More importantly, the ability of the Commonwealth to tackle critical issues, such as poverty, inequality, corruption and the climate crisis, has been called into question, as it has failed to take concrete action or deliver tangible results.
Membership in the Commonwealth can be costly for some countries, particularly the poorer ones, and the organization’s bureaucracy and administrative processes are slow and inefficient. It is simply a ship of the former colonies, with the former imperial master still at the helm.
Slavery, missionary, and colonialism were all about corruption, greed, and power. Currently, companies listed on the London Stock Exchange control more than $1 trillion of Africa’s main resources: cobalt, gold, platinum, diamonds, oil and gas, as well as an area of land four times the size of the United Kingdom.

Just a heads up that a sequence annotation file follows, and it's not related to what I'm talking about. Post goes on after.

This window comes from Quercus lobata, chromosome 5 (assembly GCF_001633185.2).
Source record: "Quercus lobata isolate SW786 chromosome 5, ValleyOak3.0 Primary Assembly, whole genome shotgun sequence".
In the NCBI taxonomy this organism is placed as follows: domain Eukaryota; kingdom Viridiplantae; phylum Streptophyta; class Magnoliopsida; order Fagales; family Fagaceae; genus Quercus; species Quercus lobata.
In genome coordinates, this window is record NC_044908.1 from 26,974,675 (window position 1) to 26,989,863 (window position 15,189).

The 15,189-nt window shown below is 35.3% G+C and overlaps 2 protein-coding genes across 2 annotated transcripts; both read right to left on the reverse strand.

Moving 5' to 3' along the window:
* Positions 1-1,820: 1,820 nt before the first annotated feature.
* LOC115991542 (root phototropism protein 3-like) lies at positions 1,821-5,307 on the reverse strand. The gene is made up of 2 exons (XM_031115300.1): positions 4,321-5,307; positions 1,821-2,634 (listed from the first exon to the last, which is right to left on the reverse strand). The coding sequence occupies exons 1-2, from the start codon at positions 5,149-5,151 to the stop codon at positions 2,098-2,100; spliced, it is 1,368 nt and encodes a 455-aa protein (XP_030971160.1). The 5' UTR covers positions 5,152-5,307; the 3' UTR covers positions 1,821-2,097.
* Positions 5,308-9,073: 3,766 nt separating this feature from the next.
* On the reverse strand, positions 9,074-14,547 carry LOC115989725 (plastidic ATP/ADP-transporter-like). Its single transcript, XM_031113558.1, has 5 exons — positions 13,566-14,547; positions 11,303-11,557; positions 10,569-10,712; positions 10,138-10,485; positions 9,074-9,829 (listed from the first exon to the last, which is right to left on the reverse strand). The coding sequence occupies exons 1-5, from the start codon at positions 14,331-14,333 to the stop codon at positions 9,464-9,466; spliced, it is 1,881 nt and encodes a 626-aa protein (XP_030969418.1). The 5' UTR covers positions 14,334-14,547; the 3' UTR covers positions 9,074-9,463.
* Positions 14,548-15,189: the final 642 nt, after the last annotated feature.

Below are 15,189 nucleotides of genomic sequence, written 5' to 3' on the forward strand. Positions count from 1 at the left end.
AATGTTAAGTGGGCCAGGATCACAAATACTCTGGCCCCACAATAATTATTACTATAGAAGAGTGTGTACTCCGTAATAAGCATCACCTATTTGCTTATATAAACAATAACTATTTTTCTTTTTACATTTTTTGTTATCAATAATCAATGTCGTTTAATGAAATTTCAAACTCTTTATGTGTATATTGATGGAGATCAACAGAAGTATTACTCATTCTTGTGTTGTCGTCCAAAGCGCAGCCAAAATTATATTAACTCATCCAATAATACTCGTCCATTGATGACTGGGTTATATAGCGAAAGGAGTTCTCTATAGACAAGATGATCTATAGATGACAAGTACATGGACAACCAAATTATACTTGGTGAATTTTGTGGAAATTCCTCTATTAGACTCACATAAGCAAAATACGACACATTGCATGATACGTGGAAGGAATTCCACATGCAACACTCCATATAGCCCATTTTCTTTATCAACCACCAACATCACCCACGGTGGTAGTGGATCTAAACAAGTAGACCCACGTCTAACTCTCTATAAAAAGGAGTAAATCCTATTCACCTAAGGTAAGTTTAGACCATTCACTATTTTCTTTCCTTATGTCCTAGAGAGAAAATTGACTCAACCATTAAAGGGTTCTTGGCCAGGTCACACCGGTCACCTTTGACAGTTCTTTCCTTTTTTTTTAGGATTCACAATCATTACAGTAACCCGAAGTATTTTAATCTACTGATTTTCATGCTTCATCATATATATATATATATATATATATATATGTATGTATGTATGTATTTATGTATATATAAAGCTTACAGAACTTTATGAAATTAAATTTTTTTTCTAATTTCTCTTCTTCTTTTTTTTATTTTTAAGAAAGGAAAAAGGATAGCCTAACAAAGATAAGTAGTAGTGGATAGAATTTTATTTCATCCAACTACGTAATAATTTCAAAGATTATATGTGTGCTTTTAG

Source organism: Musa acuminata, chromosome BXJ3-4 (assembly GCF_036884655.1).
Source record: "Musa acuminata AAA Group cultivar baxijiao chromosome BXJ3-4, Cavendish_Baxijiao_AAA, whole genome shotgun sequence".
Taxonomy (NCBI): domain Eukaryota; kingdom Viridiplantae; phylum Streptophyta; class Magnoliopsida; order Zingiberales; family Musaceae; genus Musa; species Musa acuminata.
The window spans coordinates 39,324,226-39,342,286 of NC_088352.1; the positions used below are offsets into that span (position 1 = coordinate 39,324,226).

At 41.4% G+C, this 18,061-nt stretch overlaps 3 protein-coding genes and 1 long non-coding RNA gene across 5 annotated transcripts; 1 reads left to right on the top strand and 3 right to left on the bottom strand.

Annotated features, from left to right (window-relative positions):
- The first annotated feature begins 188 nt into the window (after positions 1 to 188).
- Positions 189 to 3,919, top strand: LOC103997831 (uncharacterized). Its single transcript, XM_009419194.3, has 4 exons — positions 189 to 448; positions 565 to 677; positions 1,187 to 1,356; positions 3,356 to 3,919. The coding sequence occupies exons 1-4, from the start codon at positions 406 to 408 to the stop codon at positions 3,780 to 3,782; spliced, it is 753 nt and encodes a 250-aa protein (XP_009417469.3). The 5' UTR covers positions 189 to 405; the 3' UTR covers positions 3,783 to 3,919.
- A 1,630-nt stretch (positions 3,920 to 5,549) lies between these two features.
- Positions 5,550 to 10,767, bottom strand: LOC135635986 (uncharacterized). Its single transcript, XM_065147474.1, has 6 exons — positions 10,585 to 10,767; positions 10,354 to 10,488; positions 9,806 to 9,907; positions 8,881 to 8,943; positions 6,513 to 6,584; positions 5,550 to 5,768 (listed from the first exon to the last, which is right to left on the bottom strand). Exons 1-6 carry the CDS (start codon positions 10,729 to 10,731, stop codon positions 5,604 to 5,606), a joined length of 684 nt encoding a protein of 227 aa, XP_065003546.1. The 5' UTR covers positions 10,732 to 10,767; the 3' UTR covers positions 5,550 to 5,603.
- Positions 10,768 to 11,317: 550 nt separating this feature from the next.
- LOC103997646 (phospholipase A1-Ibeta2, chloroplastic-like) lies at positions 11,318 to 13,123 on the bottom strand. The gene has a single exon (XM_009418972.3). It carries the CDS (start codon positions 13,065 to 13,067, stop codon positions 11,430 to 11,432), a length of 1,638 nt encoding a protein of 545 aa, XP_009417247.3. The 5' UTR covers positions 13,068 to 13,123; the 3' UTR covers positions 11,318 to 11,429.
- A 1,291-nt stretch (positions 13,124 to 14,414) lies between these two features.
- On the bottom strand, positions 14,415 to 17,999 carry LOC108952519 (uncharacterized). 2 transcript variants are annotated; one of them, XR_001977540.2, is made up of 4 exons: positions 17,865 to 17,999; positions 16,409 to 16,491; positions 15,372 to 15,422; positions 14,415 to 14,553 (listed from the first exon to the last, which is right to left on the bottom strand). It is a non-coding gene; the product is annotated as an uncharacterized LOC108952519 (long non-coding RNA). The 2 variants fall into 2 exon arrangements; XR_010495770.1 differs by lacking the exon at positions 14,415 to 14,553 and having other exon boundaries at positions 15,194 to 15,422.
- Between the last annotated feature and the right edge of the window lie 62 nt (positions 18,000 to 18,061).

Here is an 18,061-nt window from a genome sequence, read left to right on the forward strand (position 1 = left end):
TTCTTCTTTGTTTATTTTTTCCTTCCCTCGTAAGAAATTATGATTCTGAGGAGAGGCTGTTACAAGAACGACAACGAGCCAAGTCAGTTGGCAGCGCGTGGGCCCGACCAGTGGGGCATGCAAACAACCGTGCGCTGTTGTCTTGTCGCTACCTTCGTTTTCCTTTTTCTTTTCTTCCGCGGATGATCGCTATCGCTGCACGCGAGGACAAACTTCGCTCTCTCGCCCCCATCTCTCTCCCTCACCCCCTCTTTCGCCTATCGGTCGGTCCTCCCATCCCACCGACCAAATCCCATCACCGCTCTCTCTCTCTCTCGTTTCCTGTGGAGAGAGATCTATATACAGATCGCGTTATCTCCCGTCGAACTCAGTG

For Britain, the Commonwealth has served very well in defending its preferences: liberal and friendly regimes for natural resource extraction, low corporate tax rates, and an innovative system of tax havens found mostly in other Commonwealth countries. As a result, Africa loses £30 billion more each year than it receives in aid, loans and remittances, while London as the money laundering capital of Europe facilitates global corruption.
In 2014, several Caribbean countries attempted to sue the British government for damages for four centuries of slavery, and Britain used jurisdiction issues arising from the Commonwealth to block the claim.